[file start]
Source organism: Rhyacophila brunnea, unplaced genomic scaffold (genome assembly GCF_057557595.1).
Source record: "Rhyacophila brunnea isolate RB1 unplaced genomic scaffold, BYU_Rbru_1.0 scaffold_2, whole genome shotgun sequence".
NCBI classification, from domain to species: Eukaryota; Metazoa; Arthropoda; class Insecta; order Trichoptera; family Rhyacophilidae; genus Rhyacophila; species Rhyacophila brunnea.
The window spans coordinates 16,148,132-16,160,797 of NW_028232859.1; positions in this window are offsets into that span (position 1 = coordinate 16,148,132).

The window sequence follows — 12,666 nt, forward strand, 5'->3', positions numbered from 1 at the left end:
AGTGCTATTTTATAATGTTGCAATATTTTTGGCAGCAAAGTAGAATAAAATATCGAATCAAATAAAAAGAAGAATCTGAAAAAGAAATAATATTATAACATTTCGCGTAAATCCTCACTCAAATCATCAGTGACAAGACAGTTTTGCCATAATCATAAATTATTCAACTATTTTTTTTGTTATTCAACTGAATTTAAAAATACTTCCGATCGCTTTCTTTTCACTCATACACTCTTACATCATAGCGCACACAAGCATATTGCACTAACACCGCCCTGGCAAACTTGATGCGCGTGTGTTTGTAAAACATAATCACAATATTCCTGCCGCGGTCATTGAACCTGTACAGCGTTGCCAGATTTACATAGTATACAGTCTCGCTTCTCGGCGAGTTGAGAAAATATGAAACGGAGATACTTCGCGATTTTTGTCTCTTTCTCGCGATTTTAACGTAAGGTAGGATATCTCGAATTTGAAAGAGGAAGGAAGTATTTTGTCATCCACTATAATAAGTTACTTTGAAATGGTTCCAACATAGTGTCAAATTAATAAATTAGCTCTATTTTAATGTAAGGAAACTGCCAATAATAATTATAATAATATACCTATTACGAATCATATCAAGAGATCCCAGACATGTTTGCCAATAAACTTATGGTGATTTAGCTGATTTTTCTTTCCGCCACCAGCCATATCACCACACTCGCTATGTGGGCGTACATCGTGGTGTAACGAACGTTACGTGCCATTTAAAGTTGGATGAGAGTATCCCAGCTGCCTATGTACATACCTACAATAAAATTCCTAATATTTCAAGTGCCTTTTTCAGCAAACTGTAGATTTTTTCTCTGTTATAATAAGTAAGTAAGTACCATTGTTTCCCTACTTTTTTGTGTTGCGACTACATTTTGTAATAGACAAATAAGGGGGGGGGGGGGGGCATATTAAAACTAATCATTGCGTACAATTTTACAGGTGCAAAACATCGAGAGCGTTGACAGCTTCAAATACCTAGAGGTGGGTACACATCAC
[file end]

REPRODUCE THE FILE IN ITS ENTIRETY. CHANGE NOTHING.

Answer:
Source organism: Rhyacophila brunnea, unplaced genomic scaffold (genome assembly GCF_057557595.1).
Source record: "Rhyacophila brunnea isolate RB1 unplaced genomic scaffold, BYU_Rbru_1.0 scaffold_2, whole genome shotgun sequence".
NCBI classification, from domain to species: Eukaryota; Metazoa; Arthropoda; class Insecta; order Trichoptera; family Rhyacophilidae; genus Rhyacophila; species Rhyacophila brunnea.
The window spans coordinates 16,148,132-16,160,797 of NW_028232859.1; positions in this window are offsets into that span (position 1 = coordinate 16,148,132).

The window sequence follows — 12,666 nt, forward strand, 5'->3', positions numbered from 1 at the left end:
AGTGCTATTTTATAATGTTGCAATATTTTTGGCAGCAAAGTAGAATAAAATATCGAATCAAATAAAAAGAAGAATCTGAAAAAGAAATAATATTATAACATTTCGCGTAAATCCTCACTCAAATCATCAGTGACAAGACAGTTTTGCCATAATCATAAATTATTCAACTATTTTTTTTGTTATTCAACTGAATTTAAAAATACTTCCGATCGCTTTCTTTTCACTCATACACTCTTACATCATAGCGCACACAAGCATATTGCACTAACACCGCCCTGGCAAACTTGATGCGCGTGTGTTTGTAAAACATAATCACAATATTCCTGCCGCGGTCATTGAACCTGTACAGCGTTGCCAGATTTACATAGTATACAGTCTCGCTTCTCGGCGAGTTGAGAAAATATGAAACGGAGATACTTCGCGATTTTTGTCTCTTTCTCGCGATTTTAACGTAAGGTAGGATATCTCGAATTTGAAAGAGGAAGGAAGTATTTTGTCATCCACTATAATAAGTTACTTTGAAATGGTTCCAACATAGTGTCAAATTAATAAATTAGCTCTATTTTAATGTAAGGAAACTGCCAATAATAATTATAATAATATACCTATTACGAATCATATCAAGAGATCCCAGACATGTTTGCCAATAAACTTATGGTGATTTAGCTGATTTTTCTTTCCGCCACCAGCCATATCACCACACTCGCTATGTGGGCGTACATCGTGGTGTAACGAACGTTACGTGCCATTTAAAGTTGGATGAGAGTATCCCAGCTGCCTATGTACATACCTACAATAAAATTCCTAATATTTCAAGTGCCTTTTTCAGCAAACTGTAGATTTTTTCTCTGTTATAATAAGTAAGTAAGTACCATTGTTTCCCTACTTTTTTGTGTTGCGACTACATTTTGTAATAGACAAATAAGGGGGGGGGGGGGGGCATATTAAAACTAATCATTGCGTACAATTTTACAGGTGCAAAACATCGAGAGCGTTGACAGCTTCAAATACCTAGAGGTGGGTACACATCAC